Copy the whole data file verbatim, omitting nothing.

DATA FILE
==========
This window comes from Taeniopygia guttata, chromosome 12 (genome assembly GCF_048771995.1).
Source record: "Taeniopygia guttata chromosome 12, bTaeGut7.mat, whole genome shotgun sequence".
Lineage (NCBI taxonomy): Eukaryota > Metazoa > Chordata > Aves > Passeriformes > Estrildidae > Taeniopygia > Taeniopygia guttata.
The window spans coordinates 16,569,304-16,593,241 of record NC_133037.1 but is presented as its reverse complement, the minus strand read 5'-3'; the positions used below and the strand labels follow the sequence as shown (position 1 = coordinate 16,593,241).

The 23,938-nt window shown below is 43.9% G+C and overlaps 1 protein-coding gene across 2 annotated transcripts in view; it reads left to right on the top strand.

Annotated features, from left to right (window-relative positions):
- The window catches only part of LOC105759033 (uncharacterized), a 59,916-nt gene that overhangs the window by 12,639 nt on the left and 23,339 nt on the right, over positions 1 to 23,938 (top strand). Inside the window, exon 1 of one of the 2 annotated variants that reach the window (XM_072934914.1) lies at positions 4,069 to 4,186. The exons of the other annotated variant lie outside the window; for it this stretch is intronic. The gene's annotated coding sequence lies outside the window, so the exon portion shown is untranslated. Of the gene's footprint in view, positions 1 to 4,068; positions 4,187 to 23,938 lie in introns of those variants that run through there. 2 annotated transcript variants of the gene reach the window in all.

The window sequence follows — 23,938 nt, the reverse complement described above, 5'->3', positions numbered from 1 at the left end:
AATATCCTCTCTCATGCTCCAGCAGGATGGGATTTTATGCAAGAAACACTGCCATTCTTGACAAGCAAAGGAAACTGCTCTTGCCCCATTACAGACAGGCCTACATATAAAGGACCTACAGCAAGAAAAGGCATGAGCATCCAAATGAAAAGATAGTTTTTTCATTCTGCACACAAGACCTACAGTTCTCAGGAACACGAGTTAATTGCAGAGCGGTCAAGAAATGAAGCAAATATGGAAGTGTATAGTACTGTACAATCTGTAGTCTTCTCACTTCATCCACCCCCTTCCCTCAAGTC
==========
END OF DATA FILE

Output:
This window comes from Taeniopygia guttata, chromosome 12 (genome assembly GCF_048771995.1).
Source record: "Taeniopygia guttata chromosome 12, bTaeGut7.mat, whole genome shotgun sequence".
Lineage (NCBI taxonomy): Eukaryota > Metazoa > Chordata > Aves > Passeriformes > Estrildidae > Taeniopygia > Taeniopygia guttata.
The window spans coordinates 16,569,304-16,593,241 of record NC_133037.1 but is presented as its reverse complement, the minus strand read 5'-3'; the positions used below and the strand labels follow the sequence as shown (position 1 = coordinate 16,593,241).

The 23,938-nt window shown below is 43.9% G+C and overlaps 1 protein-coding gene across 2 annotated transcripts in view; it reads left to right on the top strand.

Annotated features, from left to right (window-relative positions):
- The window catches only part of LOC105759033 (uncharacterized), a 59,916-nt gene that overhangs the window by 12,639 nt on the left and 23,339 nt on the right, over positions 1 to 23,938 (top strand). Inside the window, exon 1 of one of the 2 annotated variants that reach the window (XM_072934914.1) lies at positions 4,069 to 4,186. The exons of the other annotated variant lie outside the window; for it this stretch is intronic. The gene's annotated coding sequence lies outside the window, so the exon portion shown is untranslated. Of the gene's footprint in view, positions 1 to 4,068; positions 4,187 to 23,938 lie in introns of those variants that run through there. 2 annotated transcript variants of the gene reach the window in all.

The window sequence follows — 23,938 nt, the reverse complement described above, 5'->3', positions numbered from 1 at the left end:
AATATCCTCTCTCATGCTCCAGCAGGATGGGATTTTATGCAAGAAACACTGCCATTCTTGACAAGCAAAGGAAACTGCTCTTGCCCCATTACAGACAGGCCTACATATAAAGGACCTACAGCAAGAAAAGGCATGAGCATCCAAATGAAAAGATAGTTTTTTCATTCTGCACACAAGACCTACAGTTCTCAGGAACACGAGTTAATTGCAGAGCGGTCAAGAAATGAAGCAAATATGGAAGTGTATAGTACTGTACAATCTGTAGTCTTCTCACTTCATCCACCCCCTTCCCTCAAGTC